Climate change is now altering the way we live and work everyday. Droughts, wildfires, extreme temperatures, and flooding rains are now more commonplace, affecting the infrastructures that we rely on for food, transportation, housing, and more.
But people of color and low-income communities are most acutely affected. Systemic racism and colonialism has resulted in disproportionate power structures where those who are bearing the heaviest burden of climate change are also denied the means to adapt to it.
While much of the damage to our ecosystems and animal species is now permanent and irreversible, there is still time to preserve a rich array of natural resources to ensure clean drinking water, soil for growing food, and trees to provide shade.
As you will see from the books in this guide, there is no single fix to climate change. It will take the conservation efforts of individuals, advocacy organizations, corporations, and especially governments to right the ship. But it can be done. Read on about how climate change became a problem and what you can do to be part of the solution.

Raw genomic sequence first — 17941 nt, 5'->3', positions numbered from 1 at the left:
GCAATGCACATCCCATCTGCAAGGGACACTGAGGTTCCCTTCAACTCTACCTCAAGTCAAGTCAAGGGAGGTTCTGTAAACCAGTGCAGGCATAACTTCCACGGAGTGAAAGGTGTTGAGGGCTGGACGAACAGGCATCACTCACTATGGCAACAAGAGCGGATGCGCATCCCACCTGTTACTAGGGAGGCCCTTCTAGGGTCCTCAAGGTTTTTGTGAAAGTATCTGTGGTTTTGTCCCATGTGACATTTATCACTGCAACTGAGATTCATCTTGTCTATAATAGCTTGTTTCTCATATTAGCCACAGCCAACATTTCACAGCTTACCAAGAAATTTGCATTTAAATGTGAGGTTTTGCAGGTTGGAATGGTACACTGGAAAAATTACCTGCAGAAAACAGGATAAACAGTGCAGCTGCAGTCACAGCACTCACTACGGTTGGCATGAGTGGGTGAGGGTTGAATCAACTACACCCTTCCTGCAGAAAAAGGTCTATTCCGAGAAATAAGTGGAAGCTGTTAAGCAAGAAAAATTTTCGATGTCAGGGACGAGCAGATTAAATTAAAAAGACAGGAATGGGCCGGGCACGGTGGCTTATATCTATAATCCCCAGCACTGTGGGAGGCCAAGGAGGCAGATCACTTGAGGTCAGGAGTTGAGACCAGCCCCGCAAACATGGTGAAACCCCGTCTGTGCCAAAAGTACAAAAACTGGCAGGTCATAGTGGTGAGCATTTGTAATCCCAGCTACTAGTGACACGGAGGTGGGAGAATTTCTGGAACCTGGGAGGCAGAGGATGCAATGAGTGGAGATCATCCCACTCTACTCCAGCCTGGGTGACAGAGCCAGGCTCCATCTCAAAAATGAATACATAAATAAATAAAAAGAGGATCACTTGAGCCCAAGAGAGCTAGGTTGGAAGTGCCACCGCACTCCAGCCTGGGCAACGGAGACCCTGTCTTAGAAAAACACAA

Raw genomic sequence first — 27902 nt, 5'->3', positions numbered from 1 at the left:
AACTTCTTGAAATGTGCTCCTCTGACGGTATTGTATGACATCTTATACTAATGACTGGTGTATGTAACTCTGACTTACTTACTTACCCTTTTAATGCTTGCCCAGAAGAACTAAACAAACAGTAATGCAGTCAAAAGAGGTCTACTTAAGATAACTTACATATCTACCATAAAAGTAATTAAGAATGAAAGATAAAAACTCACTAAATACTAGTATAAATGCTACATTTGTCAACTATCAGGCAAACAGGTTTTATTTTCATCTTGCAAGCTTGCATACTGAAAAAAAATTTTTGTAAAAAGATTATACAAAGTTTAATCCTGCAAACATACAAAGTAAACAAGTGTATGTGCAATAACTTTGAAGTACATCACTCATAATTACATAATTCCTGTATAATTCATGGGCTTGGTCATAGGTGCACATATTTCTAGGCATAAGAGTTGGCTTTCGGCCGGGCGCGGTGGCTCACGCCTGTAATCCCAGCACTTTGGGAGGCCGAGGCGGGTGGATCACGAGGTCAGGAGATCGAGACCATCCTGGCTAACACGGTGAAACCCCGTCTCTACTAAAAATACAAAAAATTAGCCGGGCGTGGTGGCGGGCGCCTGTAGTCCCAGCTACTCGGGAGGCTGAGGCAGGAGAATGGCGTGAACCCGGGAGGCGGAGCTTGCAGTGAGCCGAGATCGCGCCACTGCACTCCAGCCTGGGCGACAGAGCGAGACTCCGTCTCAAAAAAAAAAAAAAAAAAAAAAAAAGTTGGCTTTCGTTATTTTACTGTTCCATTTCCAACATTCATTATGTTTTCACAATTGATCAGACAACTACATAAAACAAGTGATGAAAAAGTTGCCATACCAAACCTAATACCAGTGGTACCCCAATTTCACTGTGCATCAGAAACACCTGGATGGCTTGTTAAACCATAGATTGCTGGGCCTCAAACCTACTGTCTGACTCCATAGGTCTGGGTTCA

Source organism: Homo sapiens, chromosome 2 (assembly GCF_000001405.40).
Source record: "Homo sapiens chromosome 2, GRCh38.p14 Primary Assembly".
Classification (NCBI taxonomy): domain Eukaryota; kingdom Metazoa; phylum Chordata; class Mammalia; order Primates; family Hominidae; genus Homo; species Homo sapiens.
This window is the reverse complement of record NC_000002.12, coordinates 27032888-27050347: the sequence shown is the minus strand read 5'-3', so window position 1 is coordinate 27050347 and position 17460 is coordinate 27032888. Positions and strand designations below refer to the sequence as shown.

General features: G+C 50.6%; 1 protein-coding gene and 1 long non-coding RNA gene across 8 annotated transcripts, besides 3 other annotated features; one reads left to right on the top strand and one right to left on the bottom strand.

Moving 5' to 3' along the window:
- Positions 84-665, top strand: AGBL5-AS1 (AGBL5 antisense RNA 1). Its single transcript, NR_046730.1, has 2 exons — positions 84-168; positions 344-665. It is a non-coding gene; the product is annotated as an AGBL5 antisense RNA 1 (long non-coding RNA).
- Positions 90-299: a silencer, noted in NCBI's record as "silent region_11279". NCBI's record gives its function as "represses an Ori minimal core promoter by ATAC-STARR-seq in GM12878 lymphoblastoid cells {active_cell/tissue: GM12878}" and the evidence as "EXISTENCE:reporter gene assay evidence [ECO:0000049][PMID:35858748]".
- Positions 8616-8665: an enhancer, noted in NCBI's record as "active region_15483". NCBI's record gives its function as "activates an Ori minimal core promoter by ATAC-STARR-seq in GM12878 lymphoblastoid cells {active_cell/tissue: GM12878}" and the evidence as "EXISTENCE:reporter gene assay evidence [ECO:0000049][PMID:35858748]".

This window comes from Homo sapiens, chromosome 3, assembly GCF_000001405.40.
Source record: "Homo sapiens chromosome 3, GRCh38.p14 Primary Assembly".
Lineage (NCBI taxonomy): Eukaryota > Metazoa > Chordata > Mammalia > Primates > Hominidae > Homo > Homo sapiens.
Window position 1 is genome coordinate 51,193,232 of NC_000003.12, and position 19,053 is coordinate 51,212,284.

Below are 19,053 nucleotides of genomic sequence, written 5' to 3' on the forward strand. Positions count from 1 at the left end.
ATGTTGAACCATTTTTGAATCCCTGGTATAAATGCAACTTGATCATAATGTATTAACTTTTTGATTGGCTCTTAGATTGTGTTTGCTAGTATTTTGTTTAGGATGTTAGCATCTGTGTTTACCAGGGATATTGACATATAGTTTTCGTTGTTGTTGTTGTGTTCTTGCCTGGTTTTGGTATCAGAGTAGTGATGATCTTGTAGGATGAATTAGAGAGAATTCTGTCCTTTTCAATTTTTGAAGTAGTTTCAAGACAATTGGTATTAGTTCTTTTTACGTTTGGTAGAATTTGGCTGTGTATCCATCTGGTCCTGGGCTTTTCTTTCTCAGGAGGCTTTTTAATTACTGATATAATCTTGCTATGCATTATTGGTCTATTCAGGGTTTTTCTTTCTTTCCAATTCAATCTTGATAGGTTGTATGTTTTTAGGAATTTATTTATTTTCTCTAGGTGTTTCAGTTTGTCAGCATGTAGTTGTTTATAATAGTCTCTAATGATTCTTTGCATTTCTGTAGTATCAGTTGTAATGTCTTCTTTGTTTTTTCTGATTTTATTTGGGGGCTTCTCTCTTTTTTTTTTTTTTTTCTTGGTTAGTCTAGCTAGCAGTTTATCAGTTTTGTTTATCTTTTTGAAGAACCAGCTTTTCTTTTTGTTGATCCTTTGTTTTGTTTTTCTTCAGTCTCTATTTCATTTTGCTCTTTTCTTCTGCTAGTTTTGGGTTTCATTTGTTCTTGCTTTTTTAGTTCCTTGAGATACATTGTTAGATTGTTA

Amy Harrell, Head, Collections Strategy and Discovery
with assistance from:
Yoli Bergstrom-Lynch, Social Justice and Critical Pedagogy Research Librarian
A collection of environmental documentaries focused on telling the stories of marginalized communities from Asia and North America.
Documentarian John Chester and his wife Molly work to develop a sustainable farm on 200 acres outside of Los Angeles.
Holding lawmakers accountable for their actions is critical in the fight against climate change. As a voter you have power, and you can use it much more often than just on election day.
Advocacy groups harness grassroots people power to create change. Find one that is right for you and sign up to volunteer!